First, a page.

Tomb structures in Gölyazı open to tourism

Tomb structures in Gölyazı open to tourism

Tomb structures in Gölyazı open to tourism

The necropolis (cemetery) of the ancient city of Apollonia ad Rhyndacum will be opened to tourism in the northwestern province of Bursa’s Nilüfer district as “Little Venice.”

Restoration works have been carried out in the area following the necropolis excavation, which was completed under the scientific consultancy of Bursa Uludağ University (BUÜ).

Different types of tombs and skeleton samples can be seen in the necropolis, located just outside the city in Gölyazı, and served for a long time from the Hellenistic period to the Byzantine period.

The scientific advisor of the excavation, Professor Derya Şahin, a faculty member at BUÜ Archeology Department, told state-run Anadolu Agency that the necropolis is located outside the main entrance, called the stone gate, where the walls of the ancient city begin.

“Some of the graves had been frequently destroyed by treasure hunters before. This is why excavations were carried out quickly in a two-year period here and 28 tombs were opened,” Şahin said.

Noting that the graves have different characteristics and some of them are family cemeteries, Şahin said that the family cemetery was surrounded by a special wall and that there were tombs carved into the rock and made in the form of sarcophagi.

“We found that in some of the graves, the body was burned by using very little wood material at the place where it was buried. Although this type of burial, called “primary cremation,” is common in Western Anatolia, we see that the best examples are preserved here. There are tomb types in which many different burial practices were made. Among the finds are burial structures with numerous medical instruments and tear bottles, which are believed to have belonged to a doctor. Apart from that, there is an inscribed tomb with a Hermes relief on it. There is also a tomb with libation feature at the entrance of the necropolis; a liquid offering is made on its long face of the tomb by making holes on both sides of the tomb. It is possible to see examples of them here.”

[HH] Skeletons are the best-preserved samples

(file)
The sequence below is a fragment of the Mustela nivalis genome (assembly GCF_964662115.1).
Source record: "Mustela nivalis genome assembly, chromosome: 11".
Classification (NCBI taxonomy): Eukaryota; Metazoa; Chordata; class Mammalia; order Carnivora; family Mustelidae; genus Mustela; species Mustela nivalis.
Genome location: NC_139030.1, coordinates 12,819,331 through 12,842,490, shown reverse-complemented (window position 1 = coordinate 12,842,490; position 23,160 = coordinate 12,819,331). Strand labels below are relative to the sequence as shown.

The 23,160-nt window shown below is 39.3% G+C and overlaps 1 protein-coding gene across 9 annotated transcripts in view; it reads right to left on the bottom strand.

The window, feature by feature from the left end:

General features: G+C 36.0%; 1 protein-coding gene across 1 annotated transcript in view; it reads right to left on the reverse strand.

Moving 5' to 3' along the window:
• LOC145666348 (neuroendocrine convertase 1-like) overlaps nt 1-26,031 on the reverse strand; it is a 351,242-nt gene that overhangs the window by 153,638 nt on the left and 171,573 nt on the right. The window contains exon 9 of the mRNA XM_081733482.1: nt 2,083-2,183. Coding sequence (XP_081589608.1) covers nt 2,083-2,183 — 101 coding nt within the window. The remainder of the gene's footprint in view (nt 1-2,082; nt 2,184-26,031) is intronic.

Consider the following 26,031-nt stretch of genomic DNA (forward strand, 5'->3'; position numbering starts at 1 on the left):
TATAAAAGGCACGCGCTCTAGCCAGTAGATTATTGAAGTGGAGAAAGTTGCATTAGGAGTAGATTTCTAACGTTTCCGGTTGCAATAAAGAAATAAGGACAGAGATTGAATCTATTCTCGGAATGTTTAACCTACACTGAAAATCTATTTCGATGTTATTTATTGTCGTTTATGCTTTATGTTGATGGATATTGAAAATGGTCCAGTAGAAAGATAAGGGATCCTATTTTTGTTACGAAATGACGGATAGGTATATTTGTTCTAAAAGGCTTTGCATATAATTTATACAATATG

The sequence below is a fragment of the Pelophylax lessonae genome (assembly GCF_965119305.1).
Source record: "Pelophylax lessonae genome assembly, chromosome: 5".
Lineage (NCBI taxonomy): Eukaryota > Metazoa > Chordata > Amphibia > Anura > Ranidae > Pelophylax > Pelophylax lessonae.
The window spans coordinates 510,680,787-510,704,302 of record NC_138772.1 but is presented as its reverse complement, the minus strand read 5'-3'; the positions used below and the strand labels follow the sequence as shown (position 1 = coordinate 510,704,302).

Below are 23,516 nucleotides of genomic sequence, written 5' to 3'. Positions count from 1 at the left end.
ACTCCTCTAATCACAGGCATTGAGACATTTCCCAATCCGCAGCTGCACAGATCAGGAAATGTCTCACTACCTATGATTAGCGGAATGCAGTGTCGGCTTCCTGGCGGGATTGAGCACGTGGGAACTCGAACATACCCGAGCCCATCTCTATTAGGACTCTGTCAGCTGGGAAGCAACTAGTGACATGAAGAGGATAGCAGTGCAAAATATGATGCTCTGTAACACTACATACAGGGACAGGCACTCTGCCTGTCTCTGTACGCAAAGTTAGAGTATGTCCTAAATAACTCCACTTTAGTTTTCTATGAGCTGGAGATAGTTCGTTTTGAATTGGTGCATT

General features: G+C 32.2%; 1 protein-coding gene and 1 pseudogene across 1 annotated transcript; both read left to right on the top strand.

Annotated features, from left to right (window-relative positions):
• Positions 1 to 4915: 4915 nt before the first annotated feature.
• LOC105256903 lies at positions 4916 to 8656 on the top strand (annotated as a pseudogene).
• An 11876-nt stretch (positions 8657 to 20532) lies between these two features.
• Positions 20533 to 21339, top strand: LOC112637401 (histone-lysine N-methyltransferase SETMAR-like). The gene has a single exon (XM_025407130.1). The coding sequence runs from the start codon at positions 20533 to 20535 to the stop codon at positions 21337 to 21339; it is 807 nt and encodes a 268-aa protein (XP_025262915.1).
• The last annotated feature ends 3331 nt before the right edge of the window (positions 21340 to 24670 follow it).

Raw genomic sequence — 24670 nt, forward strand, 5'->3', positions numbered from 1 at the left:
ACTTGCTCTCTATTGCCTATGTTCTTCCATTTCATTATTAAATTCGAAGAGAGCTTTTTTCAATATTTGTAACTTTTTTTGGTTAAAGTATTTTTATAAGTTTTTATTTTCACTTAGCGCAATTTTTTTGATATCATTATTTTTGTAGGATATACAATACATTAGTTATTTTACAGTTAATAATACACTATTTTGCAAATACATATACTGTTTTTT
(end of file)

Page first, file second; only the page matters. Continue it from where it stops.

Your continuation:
Giving information about the skeletons in the necropolis, Şahin stated that they preserved the skeletons as they were, since they would suffer great destruction if they were removed.

“At the same time, these skeletons were specifically left in their place so that visitors could get an idea of the tombs and their features. Because we say that some burials are cremated and buried. Therefore, the skeletons are the best-preserved examples,” she said.

Şahin emphasized that their aim is not to remove and take away the finds, but to protect the tombs and their structures in their original place.

Stating that they plan to open the necropolis area as a whole and show the finds on the information boards, Şahin said, “By showing the dates of the tombs and the finds inside, we want to provide people with an idea about the beliefs about death and the afterlife in the ancient world at that time and make it more understandable.”

Stating that a walking path was planned during the restoration and the graves were covered, Şahin added that the area will be opened to visitors very soon after the information boards are made.

The ancient city of Apollonia, today’s Gölyazı, was established in the 4th century B.C. The city, which was initially attached to the Bithynia Prelacy during the Byzantine period, afterwards was attached to Nicomedia (İzmit) and the Kios (Gemlik) Prelacy. In this period the city was named Theotokia.

When the Ottomans won the Bafeum War in 1302, they took refuge in Lopadion and came before Apollonia ad Ryndacum for the first time.

Its name was changed to Gölyazı in the Republican period.